Government must ensure widespread use of e-learning in our schools
The provision of one-off grants to schools for purchasing e-learning resources is well-intentioned. Schools are free to buy these resources and set up an e-platform for their transaction.
As a prospective teacher, I am trained to capitalise on the opportunities brought about by all sorts of digital platforms. Universities offer courses on computer-aided teaching. They may seem practical, but the theory-reality gap is evident in real educational settings.
Digital learning is not yet widely practised. The success of e-learning is dependent on two factors, resource availability and its culture of use. E-resource platforms are gradually being put in place, but some teachers, especially those who have been in the field for a long time, are strongly reliant on textbooks.
The development of the Depository of Curriculum-based Learning and Teaching Resources seems a wise course of action. The fact that it has been given additional resources is a direct response to the need for a more centralised and focused effort from practitioners. Now that the hardware is ready, we are left with the question of how to make the use of e-learning resources a habit.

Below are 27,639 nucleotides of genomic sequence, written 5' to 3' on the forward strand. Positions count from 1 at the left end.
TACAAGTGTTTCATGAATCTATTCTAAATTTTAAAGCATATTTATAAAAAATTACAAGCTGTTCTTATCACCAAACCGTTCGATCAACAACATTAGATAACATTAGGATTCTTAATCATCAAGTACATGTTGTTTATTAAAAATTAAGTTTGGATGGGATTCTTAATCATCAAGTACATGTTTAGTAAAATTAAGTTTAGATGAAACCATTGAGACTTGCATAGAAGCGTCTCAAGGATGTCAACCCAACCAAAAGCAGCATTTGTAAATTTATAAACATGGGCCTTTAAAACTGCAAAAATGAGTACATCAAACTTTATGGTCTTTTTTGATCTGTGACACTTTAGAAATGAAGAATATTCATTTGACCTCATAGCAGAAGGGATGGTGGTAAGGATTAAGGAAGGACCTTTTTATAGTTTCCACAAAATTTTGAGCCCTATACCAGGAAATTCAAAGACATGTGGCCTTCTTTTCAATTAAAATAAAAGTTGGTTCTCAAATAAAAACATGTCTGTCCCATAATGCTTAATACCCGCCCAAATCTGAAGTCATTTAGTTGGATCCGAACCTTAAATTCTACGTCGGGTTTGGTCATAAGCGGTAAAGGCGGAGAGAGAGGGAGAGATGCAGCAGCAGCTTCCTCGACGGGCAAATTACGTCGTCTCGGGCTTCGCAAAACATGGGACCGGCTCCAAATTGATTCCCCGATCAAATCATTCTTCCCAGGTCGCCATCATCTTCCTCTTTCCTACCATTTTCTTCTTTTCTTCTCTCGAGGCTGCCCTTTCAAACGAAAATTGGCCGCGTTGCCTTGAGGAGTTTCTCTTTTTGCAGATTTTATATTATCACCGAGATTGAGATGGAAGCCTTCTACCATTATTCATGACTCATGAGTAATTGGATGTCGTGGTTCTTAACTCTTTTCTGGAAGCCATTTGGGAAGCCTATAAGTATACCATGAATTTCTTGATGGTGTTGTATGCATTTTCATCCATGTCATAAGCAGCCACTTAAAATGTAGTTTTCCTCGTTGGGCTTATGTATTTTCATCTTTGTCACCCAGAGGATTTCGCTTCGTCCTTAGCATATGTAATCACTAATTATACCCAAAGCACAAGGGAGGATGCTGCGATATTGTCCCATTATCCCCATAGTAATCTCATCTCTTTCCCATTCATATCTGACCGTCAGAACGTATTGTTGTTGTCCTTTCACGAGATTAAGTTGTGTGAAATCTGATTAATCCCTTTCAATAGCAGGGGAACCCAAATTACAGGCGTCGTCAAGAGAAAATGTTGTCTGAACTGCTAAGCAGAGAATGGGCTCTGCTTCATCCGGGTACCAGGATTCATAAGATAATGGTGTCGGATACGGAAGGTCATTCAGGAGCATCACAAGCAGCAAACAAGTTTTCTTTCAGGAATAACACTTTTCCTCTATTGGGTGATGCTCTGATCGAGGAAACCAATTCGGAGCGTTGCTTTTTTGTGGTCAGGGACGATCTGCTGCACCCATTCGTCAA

This a question the government should answer. Education policies have become bogged down during the final term of Chief Executive Donald Tsang Yam-kuen.
In the 2008 policy address, Mr Tsang pledged to 'enhance students' ability for self-learning and interactive learning, and to promote the use of e-books rather than printed copies by developing electronic learning resources'. However, a look at his record since then will attest to how much he has achieved in this area.
Our government has long been aware that the frequently revised textbooks have imposed a burden on parents and that textbook prices have increased substantially. It could alleviate this burden by promoting full implementation of e-learning, but has failed to do so.
Given the government's failure to deal effectively with textbook publishers, there is now an even greater need for widespread use of e-learning in schools.
Hardware and monetary support are crucial, yet the government should go further to incubate an environment under which teachers are bold in their implementation of e-learning.
Borromeo Li Ka-kit, Kwun Tong